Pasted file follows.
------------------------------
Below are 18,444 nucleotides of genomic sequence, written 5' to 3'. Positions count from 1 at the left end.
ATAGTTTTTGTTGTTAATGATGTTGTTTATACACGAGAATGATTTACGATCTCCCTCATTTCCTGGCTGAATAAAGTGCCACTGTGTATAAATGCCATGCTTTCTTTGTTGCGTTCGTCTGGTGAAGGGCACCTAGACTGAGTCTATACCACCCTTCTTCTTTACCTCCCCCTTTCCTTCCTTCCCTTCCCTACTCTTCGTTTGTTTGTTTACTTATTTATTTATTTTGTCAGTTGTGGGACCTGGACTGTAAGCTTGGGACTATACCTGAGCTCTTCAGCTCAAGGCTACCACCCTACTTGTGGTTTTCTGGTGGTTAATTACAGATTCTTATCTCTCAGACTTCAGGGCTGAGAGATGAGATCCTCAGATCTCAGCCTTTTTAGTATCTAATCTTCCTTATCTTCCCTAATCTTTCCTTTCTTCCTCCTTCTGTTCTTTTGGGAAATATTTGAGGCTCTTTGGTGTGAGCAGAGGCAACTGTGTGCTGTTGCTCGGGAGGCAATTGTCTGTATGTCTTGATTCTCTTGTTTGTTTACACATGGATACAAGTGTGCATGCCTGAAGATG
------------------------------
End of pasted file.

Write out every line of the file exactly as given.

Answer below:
Below are 18,444 nucleotides of genomic sequence, written 5' to 3'. Positions count from 1 at the left end.
ATAGTTTTTGTTGTTAATGATGTTGTTTATACACGAGAATGATTTACGATCTCCCTCATTTCCTGGCTGAATAAAGTGCCACTGTGTATAAATGCCATGCTTTCTTTGTTGCGTTCGTCTGGTGAAGGGCACCTAGACTGAGTCTATACCACCCTTCTTCTTTACCTCCCCCTTTCCTTCCTTCCCTTCCCTACTCTTCGTTTGTTTGTTTACTTATTTATTTATTTTGTCAGTTGTGGGACCTGGACTGTAAGCTTGGGACTATACCTGAGCTCTTCAGCTCAAGGCTACCACCCTACTTGTGGTTTTCTGGTGGTTAATTACAGATTCTTATCTCTCAGACTTCAGGGCTGAGAGATGAGATCCTCAGATCTCAGCCTTTTTAGTATCTAATCTTCCTTATCTTCCCTAATCTTTCCTTTCTTCCTCCTTCTGTTCTTTTGGGAAATATTTGAGGCTCTTTGGTGTGAGCAGAGGCAACTGTGTGCTGTTGCTCGGGAGGCAATTGTCTGTATGTCTTGATTCTCTTGTTTGTTTACACATGGATACAAGTGTGCATGCCTGAAGATG